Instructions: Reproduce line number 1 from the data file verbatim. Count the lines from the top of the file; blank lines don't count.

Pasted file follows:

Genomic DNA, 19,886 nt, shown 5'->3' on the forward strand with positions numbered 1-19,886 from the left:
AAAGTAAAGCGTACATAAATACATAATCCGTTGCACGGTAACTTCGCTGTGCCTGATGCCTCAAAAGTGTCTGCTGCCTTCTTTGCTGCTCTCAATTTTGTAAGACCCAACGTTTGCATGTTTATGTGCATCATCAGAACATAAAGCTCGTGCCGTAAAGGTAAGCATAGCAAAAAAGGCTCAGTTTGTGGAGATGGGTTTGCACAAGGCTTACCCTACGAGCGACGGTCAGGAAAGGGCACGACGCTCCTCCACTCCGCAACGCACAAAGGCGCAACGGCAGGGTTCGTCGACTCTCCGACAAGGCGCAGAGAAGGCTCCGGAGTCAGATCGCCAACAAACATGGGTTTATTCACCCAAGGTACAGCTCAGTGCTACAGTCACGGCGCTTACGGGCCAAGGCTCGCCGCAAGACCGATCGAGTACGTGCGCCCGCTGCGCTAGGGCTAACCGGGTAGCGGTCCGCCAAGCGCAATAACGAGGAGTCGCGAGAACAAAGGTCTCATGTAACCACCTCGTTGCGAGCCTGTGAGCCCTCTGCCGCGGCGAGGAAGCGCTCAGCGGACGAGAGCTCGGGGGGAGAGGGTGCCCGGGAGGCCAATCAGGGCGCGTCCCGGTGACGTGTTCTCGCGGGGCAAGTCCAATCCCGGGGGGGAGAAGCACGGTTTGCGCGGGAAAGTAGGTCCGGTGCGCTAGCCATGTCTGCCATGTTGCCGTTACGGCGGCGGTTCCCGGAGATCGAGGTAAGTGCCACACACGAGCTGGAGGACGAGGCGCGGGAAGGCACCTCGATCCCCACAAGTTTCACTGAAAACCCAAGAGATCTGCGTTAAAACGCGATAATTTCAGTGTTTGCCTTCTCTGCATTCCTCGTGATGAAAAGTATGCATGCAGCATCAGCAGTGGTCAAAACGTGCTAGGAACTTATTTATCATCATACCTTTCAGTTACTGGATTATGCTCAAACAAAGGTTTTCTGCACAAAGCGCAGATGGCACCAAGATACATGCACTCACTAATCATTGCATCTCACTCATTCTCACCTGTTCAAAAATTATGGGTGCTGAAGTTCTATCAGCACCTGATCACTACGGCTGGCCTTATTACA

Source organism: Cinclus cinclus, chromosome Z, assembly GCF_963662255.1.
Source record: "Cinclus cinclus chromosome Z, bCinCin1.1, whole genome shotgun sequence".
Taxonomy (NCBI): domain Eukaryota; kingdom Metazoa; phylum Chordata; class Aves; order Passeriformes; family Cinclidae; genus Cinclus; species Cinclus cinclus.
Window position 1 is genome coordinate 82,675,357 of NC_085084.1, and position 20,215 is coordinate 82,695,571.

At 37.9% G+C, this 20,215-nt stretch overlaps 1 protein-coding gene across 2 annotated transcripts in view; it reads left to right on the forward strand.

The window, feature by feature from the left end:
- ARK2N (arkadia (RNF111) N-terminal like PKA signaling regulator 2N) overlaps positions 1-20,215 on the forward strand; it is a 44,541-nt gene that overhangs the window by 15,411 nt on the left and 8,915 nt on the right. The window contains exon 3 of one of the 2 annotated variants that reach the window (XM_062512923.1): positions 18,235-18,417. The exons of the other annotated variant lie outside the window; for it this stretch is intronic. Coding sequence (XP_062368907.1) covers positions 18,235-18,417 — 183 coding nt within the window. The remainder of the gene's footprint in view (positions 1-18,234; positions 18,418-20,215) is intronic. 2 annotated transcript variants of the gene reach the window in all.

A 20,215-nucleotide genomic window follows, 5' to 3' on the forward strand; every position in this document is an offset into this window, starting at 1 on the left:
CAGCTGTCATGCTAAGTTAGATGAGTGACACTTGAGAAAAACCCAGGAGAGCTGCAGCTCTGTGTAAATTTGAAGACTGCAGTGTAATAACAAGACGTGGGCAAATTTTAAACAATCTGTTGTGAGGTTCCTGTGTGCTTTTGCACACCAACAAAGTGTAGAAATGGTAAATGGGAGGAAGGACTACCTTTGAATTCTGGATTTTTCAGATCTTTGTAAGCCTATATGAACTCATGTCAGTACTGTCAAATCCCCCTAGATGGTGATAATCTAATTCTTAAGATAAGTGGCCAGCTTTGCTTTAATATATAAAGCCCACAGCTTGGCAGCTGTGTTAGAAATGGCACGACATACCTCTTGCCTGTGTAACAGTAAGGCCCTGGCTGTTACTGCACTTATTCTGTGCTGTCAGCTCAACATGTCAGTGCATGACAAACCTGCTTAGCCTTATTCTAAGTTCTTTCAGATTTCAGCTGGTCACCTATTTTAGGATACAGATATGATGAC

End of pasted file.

Genomic DNA, 19,886 nt, shown 5'->3' on the forward strand with positions numbered 1-19,886 from the left: